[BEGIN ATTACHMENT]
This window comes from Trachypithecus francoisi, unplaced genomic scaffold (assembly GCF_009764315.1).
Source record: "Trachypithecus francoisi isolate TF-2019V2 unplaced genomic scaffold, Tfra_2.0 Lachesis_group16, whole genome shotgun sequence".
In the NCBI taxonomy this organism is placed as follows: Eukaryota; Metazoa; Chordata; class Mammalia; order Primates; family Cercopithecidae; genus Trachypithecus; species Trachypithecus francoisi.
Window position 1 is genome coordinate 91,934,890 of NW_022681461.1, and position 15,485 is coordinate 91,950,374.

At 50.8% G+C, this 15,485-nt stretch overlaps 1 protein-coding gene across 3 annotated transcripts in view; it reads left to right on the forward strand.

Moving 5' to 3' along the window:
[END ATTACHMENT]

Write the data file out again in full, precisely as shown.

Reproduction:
This window comes from Trachypithecus francoisi, unplaced genomic scaffold (assembly GCF_009764315.1).
Source record: "Trachypithecus francoisi isolate TF-2019V2 unplaced genomic scaffold, Tfra_2.0 Lachesis_group16, whole genome shotgun sequence".
In the NCBI taxonomy this organism is placed as follows: Eukaryota; Metazoa; Chordata; class Mammalia; order Primates; family Cercopithecidae; genus Trachypithecus; species Trachypithecus francoisi.
Window position 1 is genome coordinate 91,934,890 of NW_022681461.1, and position 15,485 is coordinate 91,950,374.

At 50.8% G+C, this 15,485-nt stretch overlaps 1 protein-coding gene across 3 annotated transcripts in view; it reads left to right on the forward strand.

Moving 5' to 3' along the window: